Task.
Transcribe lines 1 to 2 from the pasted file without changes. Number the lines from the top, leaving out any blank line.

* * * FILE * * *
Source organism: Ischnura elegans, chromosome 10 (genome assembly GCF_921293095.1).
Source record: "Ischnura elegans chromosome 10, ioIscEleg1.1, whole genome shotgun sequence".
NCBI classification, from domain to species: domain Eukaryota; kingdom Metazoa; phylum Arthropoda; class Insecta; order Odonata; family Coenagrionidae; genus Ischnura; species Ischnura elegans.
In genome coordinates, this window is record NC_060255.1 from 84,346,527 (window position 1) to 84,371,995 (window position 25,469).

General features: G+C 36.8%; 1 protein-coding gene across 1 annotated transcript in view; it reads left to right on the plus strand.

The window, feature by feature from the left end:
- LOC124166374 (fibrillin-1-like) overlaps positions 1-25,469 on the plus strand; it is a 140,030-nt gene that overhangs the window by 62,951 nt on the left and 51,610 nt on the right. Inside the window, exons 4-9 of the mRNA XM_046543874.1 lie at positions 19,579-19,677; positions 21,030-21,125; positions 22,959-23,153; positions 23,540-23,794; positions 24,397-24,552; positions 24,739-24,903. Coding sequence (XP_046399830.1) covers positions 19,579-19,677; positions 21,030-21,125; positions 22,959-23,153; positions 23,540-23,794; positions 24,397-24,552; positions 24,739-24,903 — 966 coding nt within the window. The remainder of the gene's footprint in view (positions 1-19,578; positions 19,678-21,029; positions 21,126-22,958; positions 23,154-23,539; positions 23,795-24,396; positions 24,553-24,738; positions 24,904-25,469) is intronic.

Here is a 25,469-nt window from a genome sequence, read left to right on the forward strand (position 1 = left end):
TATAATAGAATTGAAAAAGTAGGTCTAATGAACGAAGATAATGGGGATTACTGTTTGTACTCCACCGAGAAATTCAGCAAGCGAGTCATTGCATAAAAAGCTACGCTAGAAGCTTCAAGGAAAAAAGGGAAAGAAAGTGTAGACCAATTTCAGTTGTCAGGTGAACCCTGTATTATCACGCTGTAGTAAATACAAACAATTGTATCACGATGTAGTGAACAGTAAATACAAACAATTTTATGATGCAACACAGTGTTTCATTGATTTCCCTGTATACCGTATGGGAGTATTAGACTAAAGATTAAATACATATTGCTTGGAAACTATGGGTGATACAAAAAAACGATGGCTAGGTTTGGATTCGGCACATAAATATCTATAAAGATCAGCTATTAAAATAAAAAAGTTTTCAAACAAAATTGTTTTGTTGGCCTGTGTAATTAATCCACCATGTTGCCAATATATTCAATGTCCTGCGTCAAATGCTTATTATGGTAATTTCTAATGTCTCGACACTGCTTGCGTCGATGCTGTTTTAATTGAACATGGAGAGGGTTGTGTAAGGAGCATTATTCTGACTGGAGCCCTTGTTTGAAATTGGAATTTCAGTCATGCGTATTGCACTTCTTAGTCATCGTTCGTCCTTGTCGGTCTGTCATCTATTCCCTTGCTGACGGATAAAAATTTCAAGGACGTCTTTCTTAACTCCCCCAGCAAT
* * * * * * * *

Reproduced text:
Source organism: Ischnura elegans, chromosome 10 (genome assembly GCF_921293095.1).
Source record: "Ischnura elegans chromosome 10, ioIscEleg1.1, whole genome shotgun sequence".